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News > Latin America

Over 30 Injured in Colombia Grenade Explosion

  • Colombian President Juan Manuel Santos speaks during celebrations of a year of peace signing in Bogota.

    Colombian President Juan Manuel Santos speaks during celebrations of a year of peace signing in Bogota. | Photo: Reuters

Published 30 December 2017

Police suspect members of the Gulf Clan drug trafficking group are responsible.

Over 30 people are injured, 11 gravely, after a grenade went off in a dance club in a town in Antioquia, Colombia late Friday night. 

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Two suspects connected the bombing are in custody, said Victoria Ramirez, secretary of government for the Antioquia department. She affirmed that the suspects were armed.

Authorities said that some victims received injuries as a result of a subsequent stampede to evacuate the building immediately after the explosion.

While the case is still under investigation, it’s highly likely the crime was committed by members of the Gulf Clan drug trafficking group, said Colonel Carlos Sierra Niño. He said the explosion happened in an act of revenge against the owner of the night club, Bora Bora, for not paying an extortion amount.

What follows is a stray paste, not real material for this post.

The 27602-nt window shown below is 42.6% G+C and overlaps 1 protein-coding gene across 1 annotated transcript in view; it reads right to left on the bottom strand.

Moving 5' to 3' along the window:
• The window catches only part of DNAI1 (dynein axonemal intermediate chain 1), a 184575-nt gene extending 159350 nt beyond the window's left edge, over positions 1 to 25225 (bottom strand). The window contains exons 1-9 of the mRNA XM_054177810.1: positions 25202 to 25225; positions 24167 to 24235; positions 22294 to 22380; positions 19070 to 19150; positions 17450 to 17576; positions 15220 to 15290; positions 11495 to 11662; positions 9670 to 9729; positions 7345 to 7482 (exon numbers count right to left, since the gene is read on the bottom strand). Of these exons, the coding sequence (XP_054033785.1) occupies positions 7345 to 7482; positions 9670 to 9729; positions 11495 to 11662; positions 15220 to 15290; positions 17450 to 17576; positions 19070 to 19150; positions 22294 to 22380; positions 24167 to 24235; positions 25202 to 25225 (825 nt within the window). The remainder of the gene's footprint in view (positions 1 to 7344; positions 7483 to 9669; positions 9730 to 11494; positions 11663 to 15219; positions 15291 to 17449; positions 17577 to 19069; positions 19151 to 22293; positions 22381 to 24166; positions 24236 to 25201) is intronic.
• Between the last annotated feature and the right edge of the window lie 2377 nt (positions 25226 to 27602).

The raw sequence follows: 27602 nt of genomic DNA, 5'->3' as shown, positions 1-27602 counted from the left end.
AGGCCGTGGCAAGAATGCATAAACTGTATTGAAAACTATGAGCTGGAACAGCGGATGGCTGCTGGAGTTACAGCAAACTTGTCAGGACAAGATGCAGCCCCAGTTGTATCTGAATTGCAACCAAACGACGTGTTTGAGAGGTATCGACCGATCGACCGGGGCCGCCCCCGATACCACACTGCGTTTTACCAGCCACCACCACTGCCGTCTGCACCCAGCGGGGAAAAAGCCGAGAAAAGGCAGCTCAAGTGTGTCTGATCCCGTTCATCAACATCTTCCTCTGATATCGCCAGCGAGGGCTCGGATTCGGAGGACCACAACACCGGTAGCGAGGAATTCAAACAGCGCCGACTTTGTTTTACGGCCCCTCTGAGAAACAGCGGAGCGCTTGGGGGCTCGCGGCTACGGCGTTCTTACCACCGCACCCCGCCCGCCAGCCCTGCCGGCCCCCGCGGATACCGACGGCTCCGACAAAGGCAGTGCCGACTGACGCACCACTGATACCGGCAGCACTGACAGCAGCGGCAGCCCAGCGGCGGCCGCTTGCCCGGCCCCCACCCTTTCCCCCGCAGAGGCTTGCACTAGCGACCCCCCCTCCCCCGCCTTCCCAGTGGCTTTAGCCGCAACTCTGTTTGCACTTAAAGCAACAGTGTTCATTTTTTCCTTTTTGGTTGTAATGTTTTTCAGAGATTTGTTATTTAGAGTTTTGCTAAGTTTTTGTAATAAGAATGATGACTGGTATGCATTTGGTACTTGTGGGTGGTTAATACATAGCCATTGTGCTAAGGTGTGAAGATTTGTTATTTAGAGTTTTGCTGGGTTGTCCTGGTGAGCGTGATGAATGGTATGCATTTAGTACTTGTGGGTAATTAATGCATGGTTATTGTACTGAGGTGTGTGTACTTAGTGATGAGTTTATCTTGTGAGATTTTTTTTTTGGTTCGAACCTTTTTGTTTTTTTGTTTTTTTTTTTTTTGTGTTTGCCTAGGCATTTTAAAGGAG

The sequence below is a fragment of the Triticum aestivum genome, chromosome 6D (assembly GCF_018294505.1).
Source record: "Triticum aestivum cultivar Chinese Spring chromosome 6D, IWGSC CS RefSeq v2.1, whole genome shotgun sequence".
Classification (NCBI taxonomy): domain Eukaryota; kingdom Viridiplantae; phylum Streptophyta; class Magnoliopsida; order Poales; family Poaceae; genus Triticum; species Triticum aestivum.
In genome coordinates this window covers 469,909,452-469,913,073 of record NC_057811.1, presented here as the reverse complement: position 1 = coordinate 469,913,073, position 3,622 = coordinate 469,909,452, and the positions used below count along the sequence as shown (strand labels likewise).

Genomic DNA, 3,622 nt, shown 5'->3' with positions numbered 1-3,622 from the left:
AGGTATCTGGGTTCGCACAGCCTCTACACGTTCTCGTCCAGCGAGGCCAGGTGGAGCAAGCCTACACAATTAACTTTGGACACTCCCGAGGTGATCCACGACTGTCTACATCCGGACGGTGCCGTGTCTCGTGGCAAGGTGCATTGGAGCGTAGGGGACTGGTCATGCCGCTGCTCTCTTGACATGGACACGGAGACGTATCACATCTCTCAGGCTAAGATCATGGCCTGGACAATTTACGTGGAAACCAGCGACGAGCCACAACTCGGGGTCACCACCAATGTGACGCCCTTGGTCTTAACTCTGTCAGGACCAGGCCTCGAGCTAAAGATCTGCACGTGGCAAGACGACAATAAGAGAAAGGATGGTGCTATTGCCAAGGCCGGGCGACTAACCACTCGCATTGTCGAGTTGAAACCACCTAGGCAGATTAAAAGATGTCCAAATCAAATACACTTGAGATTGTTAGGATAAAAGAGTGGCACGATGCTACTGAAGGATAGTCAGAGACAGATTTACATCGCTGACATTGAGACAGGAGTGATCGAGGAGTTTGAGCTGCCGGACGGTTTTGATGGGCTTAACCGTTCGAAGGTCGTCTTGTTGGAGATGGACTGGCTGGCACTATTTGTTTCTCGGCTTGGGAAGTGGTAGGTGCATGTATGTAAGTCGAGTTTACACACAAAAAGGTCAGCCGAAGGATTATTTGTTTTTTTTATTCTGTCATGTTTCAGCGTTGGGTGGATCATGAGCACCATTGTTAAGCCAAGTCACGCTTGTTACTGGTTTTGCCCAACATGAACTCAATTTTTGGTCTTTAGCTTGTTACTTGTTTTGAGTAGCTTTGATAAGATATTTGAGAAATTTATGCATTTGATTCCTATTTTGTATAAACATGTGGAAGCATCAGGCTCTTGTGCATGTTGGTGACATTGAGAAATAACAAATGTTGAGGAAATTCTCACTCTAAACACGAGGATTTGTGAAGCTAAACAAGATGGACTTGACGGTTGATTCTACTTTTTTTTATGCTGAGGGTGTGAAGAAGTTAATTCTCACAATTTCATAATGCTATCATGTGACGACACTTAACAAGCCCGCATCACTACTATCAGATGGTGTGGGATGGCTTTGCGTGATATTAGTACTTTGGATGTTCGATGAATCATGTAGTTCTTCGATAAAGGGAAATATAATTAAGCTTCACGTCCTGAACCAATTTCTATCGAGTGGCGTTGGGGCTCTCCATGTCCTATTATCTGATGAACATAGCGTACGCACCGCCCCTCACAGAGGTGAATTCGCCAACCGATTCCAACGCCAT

The Gulf Clan is Colombia’s most powerful and influential criminal organization with cells across the country. It’s leader, Dairo Antonio Usuga, is the most wanted man in Colombia and the U.S. government has a reward of US$5 million regarding his whereabouts. The Gulf Clan is also involved in illegal mining.

The armed forces branch of the clan, the Gaitanist Self-Defense Forces of Colombia, or AGC, said they would “unilaterally cease” armed conflict in cooperation with the government of President Juan Manuel Santos.

Santos responded to the declaration, saying “any act to decrease violence is welcome, but that doesn’t mean we'll decrease pressure on the organization.”

El Espectador reported that since 2015, the Gulf Clan and the AGC has reduced in size from 4,000 to approximately 1,800 current affiliates.

Last May, AGC leaders said they "promised" a violent campaign of "torture and death" to show “who rules this country.”

“We declare as military targets all human rights organizations, unions, land activists, defenders of FARC (Revolutionary Armed Forces of Colombia) and ELN prisoners, those who do reports on human rights, members of political organizations of the FARC, the People's Congress, the Patriotic Union and the Patriotic March,” the AGC said in its written statement.

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